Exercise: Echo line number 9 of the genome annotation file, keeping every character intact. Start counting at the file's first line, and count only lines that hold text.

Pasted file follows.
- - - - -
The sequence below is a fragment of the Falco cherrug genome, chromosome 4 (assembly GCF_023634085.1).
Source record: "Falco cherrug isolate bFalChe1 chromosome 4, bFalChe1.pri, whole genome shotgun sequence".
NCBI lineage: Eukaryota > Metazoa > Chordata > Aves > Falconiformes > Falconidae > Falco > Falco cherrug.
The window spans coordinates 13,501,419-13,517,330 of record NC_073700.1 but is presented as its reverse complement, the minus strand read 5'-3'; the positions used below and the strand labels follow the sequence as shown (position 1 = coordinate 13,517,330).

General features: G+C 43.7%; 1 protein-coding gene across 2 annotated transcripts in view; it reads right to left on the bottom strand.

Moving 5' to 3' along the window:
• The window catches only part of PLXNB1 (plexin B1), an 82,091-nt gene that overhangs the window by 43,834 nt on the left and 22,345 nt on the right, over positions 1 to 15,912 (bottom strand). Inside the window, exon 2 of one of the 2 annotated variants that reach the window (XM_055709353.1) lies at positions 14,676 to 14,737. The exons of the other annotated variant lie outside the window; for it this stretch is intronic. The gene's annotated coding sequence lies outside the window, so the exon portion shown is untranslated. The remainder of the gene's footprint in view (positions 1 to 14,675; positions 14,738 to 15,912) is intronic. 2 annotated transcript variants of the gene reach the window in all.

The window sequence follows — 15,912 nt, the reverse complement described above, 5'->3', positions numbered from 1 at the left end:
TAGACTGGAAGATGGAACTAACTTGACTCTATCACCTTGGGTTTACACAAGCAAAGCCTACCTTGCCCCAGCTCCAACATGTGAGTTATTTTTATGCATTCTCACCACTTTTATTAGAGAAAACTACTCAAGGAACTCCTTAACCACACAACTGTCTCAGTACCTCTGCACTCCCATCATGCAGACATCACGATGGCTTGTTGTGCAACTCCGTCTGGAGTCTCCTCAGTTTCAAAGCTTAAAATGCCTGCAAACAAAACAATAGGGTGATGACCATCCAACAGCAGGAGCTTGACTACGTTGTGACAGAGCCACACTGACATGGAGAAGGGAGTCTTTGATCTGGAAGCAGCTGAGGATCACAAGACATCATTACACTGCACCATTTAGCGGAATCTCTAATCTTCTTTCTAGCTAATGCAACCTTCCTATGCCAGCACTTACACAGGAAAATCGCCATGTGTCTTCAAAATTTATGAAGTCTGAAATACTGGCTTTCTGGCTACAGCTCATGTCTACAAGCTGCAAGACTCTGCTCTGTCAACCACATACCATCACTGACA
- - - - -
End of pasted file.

TAGACTGGAAGATGGAACTAACTTGACTCTATCACCTTGGGTTTACACAAGCAAAGCCTACCTTGCCCCAGCTCCAACATGTGAGTTATTTTTATGCATTCTCACCACTTTTATTAGAGAAAACTACTCAAGGAACTCCTTAACCACACAACTGTCTCAGTACCTCTGCACTCCCATCATGCAGACATCACGATGGCTTGTTGTGCAACTCCGTCTGGAGTCTCCTCAGTTTCAAAGCTTAAAATGCCTGCAAACAAAACAATAGGGTGATGACCATCCAACAGCAGGAGCTTGACTACGTTGTGACAGAGCCACACTGACATGGAGAAGGGAGTCTTTGATCTGGAAGCAGCTGAGGATCACAAGACATCATTACACTGCACCATTTAGCGGAATCTCTAATCTTCTTTCTAGCTAATGCAACCTTCCTATGCCAGCACTTACACAGGAAAATCGCCATGTGTCTTCAAAATTTATGAAGTCTGAAATACTGGCTTTCTGGCTACAGCTCATGTCTACAAGCTGCAAGACTCTGCTCTGTCAACCACATACCATCACTGACA